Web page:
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Does bending of light due to warping of space violate Fermat's Principle or is it that in the principle light goes in a straight line with respect to space (taking space as the reference) and in Relativity that reference itself is bending and so does the light?

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Fermat's principle is a bit more complicated than what you state: it says that in travelling from $A$ to $B$, light will go along the paths that will minimize the time taken to get there - and these may or may not be straight lines. (See e.g. Wikipedia.)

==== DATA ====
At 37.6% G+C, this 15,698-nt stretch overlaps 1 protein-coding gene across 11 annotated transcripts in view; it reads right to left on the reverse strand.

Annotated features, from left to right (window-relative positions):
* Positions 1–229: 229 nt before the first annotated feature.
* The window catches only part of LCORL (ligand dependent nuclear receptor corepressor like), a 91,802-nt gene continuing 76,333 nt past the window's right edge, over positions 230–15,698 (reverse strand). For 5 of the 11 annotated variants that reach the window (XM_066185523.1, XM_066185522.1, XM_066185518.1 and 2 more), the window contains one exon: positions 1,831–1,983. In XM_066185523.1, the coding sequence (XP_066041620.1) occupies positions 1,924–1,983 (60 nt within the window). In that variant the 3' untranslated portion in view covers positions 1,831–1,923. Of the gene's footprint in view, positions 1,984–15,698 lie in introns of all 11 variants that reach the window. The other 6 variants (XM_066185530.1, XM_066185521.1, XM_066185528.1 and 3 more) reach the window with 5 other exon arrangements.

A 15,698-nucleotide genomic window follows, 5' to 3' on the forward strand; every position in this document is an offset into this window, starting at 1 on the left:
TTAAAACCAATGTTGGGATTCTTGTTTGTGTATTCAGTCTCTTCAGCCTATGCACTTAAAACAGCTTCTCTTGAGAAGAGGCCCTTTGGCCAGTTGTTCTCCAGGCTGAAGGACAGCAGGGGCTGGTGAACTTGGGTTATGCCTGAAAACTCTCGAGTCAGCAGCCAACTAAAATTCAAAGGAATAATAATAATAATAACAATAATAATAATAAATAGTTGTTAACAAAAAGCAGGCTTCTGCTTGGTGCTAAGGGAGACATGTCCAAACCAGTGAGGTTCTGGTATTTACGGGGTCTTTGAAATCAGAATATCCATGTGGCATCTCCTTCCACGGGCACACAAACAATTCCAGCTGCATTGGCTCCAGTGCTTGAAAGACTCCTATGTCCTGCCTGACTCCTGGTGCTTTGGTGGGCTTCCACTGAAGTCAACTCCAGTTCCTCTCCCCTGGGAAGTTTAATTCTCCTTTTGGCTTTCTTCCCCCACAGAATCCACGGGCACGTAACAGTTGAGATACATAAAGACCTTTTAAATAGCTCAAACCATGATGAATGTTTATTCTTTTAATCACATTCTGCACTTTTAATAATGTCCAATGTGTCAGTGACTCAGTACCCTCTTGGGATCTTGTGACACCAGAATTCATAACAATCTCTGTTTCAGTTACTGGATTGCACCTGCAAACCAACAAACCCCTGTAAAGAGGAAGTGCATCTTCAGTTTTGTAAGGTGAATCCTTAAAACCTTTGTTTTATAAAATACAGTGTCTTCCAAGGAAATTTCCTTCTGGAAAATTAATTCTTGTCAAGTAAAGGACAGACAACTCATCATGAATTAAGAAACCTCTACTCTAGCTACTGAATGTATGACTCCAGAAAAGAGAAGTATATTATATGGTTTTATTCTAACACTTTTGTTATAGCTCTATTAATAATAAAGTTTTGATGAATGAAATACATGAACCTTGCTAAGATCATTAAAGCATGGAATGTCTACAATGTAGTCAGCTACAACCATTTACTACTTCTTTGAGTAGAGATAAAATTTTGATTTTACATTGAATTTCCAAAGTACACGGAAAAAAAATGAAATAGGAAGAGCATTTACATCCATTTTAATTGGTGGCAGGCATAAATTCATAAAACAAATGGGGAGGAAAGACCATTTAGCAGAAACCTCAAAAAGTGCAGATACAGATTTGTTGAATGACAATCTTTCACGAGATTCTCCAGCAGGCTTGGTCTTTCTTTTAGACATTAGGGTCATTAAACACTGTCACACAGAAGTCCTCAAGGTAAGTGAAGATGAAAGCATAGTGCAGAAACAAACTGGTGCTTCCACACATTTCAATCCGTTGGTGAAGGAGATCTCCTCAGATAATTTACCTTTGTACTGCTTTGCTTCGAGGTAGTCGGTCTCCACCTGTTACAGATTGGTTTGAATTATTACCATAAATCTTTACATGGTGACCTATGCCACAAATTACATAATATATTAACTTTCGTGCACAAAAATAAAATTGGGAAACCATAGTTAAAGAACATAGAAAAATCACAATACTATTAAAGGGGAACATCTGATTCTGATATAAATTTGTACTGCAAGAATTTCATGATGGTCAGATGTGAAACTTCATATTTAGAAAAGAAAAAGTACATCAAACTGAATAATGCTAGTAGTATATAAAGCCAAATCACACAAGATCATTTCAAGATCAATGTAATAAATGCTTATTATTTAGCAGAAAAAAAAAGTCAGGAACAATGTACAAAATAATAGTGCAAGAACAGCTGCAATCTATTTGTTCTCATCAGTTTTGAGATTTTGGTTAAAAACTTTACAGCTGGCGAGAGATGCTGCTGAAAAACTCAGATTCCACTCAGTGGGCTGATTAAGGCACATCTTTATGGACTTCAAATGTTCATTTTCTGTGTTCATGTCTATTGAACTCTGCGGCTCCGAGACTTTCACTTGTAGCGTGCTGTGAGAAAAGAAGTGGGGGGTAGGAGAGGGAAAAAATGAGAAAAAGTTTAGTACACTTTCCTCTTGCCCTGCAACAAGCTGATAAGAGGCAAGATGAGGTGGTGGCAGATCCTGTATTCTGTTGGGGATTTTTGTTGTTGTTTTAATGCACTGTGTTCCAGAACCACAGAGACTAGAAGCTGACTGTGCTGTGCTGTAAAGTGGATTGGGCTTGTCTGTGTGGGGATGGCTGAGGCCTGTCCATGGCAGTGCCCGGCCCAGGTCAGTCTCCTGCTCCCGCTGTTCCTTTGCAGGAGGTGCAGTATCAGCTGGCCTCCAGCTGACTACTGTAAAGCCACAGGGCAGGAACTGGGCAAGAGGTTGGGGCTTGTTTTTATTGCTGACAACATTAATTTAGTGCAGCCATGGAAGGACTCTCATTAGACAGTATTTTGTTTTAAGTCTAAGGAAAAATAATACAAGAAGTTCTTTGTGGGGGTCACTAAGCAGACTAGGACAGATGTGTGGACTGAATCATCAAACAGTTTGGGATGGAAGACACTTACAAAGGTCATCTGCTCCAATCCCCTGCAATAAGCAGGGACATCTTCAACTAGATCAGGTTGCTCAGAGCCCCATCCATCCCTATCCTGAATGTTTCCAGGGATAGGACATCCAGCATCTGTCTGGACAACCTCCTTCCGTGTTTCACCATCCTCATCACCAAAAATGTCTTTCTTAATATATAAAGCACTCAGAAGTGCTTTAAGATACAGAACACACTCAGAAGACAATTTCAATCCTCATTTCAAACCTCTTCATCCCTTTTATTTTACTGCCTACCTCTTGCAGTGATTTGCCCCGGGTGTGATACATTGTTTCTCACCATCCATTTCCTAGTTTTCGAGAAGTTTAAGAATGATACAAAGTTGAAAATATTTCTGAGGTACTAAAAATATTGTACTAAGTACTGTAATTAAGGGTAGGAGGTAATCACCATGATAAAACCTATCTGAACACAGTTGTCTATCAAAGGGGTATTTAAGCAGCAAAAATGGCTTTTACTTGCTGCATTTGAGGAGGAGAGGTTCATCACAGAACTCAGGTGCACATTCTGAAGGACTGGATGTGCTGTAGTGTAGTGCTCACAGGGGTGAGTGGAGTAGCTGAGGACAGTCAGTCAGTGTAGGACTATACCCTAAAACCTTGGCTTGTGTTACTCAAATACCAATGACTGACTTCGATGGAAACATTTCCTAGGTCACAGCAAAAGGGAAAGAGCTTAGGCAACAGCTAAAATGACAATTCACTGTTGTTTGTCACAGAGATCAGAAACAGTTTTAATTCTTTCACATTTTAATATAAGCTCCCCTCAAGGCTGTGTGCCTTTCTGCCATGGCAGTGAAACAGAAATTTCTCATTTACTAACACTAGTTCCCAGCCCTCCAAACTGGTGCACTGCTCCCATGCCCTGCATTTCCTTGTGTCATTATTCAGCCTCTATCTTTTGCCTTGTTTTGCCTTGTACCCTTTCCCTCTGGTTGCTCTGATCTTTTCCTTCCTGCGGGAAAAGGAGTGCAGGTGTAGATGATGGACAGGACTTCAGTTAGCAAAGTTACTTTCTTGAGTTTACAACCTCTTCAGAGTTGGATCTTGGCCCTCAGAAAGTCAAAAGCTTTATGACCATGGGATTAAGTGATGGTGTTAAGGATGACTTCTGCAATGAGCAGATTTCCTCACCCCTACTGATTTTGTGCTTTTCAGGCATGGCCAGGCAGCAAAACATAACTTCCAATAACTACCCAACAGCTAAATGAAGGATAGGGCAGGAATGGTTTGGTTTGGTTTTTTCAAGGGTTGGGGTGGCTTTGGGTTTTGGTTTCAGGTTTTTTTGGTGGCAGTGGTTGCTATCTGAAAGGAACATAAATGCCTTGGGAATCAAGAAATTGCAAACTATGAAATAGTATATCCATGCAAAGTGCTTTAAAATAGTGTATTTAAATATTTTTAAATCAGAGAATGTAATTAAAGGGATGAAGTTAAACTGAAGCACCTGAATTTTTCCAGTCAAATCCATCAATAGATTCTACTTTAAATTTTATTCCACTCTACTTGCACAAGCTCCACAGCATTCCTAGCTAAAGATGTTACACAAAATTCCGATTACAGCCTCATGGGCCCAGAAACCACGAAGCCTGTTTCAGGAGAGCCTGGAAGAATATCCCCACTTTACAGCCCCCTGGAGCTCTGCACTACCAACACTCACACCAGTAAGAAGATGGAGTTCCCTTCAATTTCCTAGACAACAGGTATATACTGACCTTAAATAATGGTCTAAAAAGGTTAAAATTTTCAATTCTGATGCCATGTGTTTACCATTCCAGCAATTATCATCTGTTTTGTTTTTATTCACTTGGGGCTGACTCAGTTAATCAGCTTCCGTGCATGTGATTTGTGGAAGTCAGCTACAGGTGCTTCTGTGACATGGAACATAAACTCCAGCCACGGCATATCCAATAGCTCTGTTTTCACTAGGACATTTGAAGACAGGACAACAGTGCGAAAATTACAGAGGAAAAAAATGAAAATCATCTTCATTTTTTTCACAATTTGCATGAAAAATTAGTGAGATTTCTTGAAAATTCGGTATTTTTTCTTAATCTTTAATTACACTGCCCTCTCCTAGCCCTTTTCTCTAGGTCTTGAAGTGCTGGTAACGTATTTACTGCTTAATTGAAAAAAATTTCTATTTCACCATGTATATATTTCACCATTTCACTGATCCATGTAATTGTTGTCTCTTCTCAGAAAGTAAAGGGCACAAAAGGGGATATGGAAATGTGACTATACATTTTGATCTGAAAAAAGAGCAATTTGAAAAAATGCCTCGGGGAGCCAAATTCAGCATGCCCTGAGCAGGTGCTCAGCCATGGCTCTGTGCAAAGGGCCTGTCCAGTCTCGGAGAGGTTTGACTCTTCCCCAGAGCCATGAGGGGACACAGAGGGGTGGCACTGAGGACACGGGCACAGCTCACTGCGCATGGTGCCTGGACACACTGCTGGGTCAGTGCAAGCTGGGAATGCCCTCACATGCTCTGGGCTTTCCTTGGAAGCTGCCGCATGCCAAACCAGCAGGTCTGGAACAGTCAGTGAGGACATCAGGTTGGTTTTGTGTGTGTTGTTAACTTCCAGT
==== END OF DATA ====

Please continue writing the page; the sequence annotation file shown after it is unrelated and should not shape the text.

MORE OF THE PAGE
That said, the gravitational lensing of light does not operate quite like that. Since it is in vacuum, Fermat's principle demands that light travel locally in straight lines, which indeed it does: it travels in a null geodesic. However, since spacetime itself is curved, the path appears to bend with respect to the flat-space metric you'd have without the Sun's presence.

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Well, needless to say that in curved space, one should use Fermat's principle for a curved space, which for instance is worked out in my Phys.SE answer here. The solutions are geodesics wrt. the optical path length. They satisfy a ray equation. It was shown in my Phys.SE answer here that this ray equation correctly accounts for the bending/deflection of light.

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